Title: The Da Vinci Code
Year: 2006
Genre: Mystery, Thriller
Play time: 
Director: Ron Howard
Screenwriters: Akiva Goldsman
Starring:Tom Hanks, Audrey Tautou, Jean Reno

Some of my best friends have read and enjoyed The DaVinci Code, and I will do my best not to hold that against them, though it will be difficult. Assisting me will be the fact that I have only seen the astoundingly stupid movie — maybe the book isn’t this dull, this lame, this chintzy. Considering everything I’ve heard about Dan Brown’s prose, I doubt it.

For one thing, the extent to which you find The DaVinci Code “controversial” is directly proportional to the fervor of your religious convictions — specifically, your degree of adherence to mainstream Christianity in general and Catholicism in particular. To a cheerful nonbeliever like myself, its theory that Jesus Christ married Mary Magdalene and had a child, and that powerful men within the Catholic Church would kill to protect this secret, is profoundly shrugworthy, seeming no more or less farfetched than the official Church line. As such, the film’s awed, portentious tone is hard to swallow, the equivalent of having to tolerate someone’s hissy fit over a minor, barely relevant detail.

Compounding the problem is the plot’s laughable construction, which consists of our heroes furiously solving anagrams and running from location to location (the locations are sometimes announced with lines like “I have to get to a library, fast!”) while nothing at all happens, until the film eventually stops dead to have the entire content of the story explained to us in an extended expository argument. On the rare occasion that a revelation is made in a different context, it’s something that we’ve long figured out, prompted by something hilariously manufactured — I love the pertinent newspaper headlines lovingly laid out for stalwart Professor of Religious Symbology Robert Langdon (Tom Hanks) to find in one of the climactic scenes so that he can at last Put the Pieces Together.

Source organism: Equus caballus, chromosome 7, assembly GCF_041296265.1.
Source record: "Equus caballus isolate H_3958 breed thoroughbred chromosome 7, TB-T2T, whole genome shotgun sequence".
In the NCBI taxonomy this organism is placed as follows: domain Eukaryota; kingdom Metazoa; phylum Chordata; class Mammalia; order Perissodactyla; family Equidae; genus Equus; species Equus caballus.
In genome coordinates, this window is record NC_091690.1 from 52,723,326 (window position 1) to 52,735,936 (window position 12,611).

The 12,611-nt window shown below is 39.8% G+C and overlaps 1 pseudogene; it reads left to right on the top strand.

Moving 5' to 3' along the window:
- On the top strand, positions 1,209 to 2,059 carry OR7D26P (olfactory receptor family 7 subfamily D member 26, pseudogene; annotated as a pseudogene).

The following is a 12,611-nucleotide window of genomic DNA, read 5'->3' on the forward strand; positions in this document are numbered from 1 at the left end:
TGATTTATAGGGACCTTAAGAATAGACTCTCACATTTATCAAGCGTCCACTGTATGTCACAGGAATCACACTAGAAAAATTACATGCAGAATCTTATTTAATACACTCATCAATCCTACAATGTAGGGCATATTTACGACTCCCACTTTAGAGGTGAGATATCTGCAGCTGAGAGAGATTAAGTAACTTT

The film was written by Akiva Goldsman, otherwise known as “my favorite person in the world,” which of course means that the dialogue ranges from bland to alarmingly stupid. Two of the main characters — Hanks’ Langdon and Ian McKellen’s Sir Leigh Teabing — are world-class scholars, presumably formidable intellects, but neither can muster one interesting turn of phrase or a single worthy use of the English language. Not even McKellen’s penchant for making ordinary words sound Shakespearean avails the screenplay, which takes as its duty to be as artless as possible.

A lot of time is spent on chases, stand-offs and shoot-outs, and The DaVinci Code gets stupider, to the extent that’s possible, when it has to resort to action conventions. My favorite moment was when our protagonists make an impressive offscreen escape — one of those scenes where the bad guys are sure to blow the heroes’ cover, but don’t look now, they’ve somehow disappeared — and the film dramatically flashes back to show them surreptitiously sneaking out, bent low to the ground, and getting into a car. Geniuses, these guys.

I can’t imagine what value the movie would hold for someone who is familiar with the group. It lamely putzes around for over an hour before dumping the Big Secret in our lap in a furious 15-minute lecture complete with computerized visual aids, and then proceeds to unload another hour of tedious action that leads nowhere. This is event filmmaking at its most insufferable, assuming that the title will sell the tickets, and that any complaints will be directed to the author of the book. Well, the book sounds terrible in its own right, but it doesn’t excuse the movie.


Seeking in movies meaning and reflection in real-time. On the look out for biography, thriller & drama best pieces.

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